Similarly, I’ve seen more than a few of my posts go essentially unnoticed despite my thinking that I’d finally prepared something “really good.”  I’ve come to terms with the fact that sometimes my audience consumes my content differently than I perceive it, and that’s ok.

7. Provocative gets hits

I probably shouldn’t have referred to the post “Because My Boss Sucks” is a Shitty Reason to Open a Gym as garbage.  However, I wasn’t all that enthusiastic about it because the points made were not particularly new to my readers.  I guess that when it comes to gym ownership, most things worth saying once should probably be repeated!

This being said, I am almost positive that this post got attention because I used the word “Shitty” in the title.  My initial instinct was to tone it down, but thankfully my wife pointed out that it brought an edginess that complimented the message and I ultimately decided to roll with it.  Provocative blog titles (within reason) can occasionally draw just enough attention to entice new people to check out your material.  Lesson learned.   

8. Authenticity is key

I’m fortunate to be surrounded by a number of talented writers.  My business partner Eric has managed to attract more than 100,000 followers spanning multiple platforms thanks to a style that features a unique (and often scientific) take on strength training for the overhead athlete population.  On the other end of the spectrum, Tony Gentilcore successfully blends strength-training concepts with a combination of current events and stories about his cat in a style that is best described as “weight lifting infotainment.”

Both approaches have been immensely successful, but that doesn’t mean they’d work for me.  Much like I preach that gym owners should stay in their own lane when it comes to building gym culture (i.e. don’t try to appear eccentric like Mark Fisher Fitness if you’re not Mark or a part of his team), I’d also strongly encourage aspiring writers to let their true personality and strengths shine through their material. 

I will never be comfortable taking a mathematic approach to describing the nuts and bolts of operating a fitness business in the way that Eric delves into anatomy in his writing about training baseball players.  I will also never effectively tie pop culture references into my content the way Tony seamlessly does.  I will tell stories that convey messages…stories that I’ve experienced…stories that I’ve lived.  Assuming I stay the course, no one will ever be able to say my material lacks authenticity.

9. Consistency matters

48 blogs in 52 weeks…I don’t blame you if you’re you asking yourself “why not 52 in 52?”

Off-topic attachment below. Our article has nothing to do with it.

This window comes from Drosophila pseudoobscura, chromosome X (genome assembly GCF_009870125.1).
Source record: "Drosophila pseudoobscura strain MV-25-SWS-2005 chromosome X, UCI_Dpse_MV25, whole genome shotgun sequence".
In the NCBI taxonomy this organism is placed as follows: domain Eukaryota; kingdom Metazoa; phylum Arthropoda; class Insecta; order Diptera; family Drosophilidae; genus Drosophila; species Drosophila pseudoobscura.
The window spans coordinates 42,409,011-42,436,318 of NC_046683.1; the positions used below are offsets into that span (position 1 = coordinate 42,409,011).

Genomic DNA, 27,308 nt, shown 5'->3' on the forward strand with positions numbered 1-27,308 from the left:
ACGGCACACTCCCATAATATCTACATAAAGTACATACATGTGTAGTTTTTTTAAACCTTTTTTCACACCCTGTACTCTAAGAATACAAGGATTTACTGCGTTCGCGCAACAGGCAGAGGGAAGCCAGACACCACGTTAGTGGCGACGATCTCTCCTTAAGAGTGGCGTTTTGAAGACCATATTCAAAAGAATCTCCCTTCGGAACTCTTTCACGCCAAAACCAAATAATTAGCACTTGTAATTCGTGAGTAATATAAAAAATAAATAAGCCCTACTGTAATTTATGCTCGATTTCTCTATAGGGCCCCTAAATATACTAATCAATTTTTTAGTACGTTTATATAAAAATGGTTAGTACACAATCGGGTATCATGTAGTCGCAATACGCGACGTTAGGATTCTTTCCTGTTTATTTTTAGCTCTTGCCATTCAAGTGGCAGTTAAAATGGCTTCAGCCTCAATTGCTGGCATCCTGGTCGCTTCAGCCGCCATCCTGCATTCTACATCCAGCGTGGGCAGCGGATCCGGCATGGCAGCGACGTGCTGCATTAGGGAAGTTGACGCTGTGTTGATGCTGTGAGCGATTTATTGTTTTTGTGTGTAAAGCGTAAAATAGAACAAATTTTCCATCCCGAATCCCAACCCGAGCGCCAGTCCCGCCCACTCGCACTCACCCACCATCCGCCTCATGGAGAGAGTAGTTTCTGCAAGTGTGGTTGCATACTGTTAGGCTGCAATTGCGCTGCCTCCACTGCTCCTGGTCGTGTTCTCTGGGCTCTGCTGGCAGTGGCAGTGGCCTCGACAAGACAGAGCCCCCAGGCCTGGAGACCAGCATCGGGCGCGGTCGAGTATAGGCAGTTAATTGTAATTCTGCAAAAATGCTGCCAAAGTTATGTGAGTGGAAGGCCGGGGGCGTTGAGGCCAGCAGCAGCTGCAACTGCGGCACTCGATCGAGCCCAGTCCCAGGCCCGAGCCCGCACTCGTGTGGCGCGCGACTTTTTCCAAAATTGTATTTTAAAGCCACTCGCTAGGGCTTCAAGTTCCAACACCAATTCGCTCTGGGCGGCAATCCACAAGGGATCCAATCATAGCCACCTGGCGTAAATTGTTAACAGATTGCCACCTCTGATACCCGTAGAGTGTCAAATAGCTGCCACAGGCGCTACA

The first week that I failed to publish was that of the 4th Annual CSP Fall Seminar.  When it comes to the logistics of putting on a 150+ attendee event, everything else gets pushed aside to make sure things get done. I get a pass on that week.

The other 3 missed weeks took place in succession during the holidays.  “Taking a week off” suddenly became two, and then three.  If I was lucky enough to have readers who looked forward to my weekly post at that point in time, I probably lost a few of them due to my unpredictable publishing schedule. 

Once I finally got back on track I decided to standardize the time of the week that I write (usually Tuesday mornings), and the time of the week that I publish (Wednesday or Thursday).  By locking in a routine, I’ve managed to lock in some consistency that has led to a bigger audience.

10. Speak to one distinct population at a time

I mentioned earlier that these lessons were in no particular order, but I think I may have saved the most important for last…

I have three types of readers: gym owners, personal trainers, and personal trainers who dream of one day being gym owners.  In hindsight, the most mediocre blogs I’ve written were attempts at speaking to all three populations simultaneously.  I got so caught up in trying to be everything to everyone, that I lost track of the importance on speaking clearly to one specific audience.

The numbers don’t lie…my three most popular posts of year-one were as follows:

1. “Because My Boss Sucks” is a Shitty Reason To Open a Gym – directed toward personal trainers who dream of opening their own gym some day

2. Three Reasons We Don’t Offer Free Consultations – directed toward gym owners

3. How To Stand Out in a Crowded Fitness Industry – directed toward personal trainers

Thank You

I want to thank everyone who has set aside time to read even just a single one of my blog posts during the past 365 days.  I’ve immensely enjoyed creating this material and look forward to another productive year of writing.  Make sure to join my newsletter and stay tuned for more!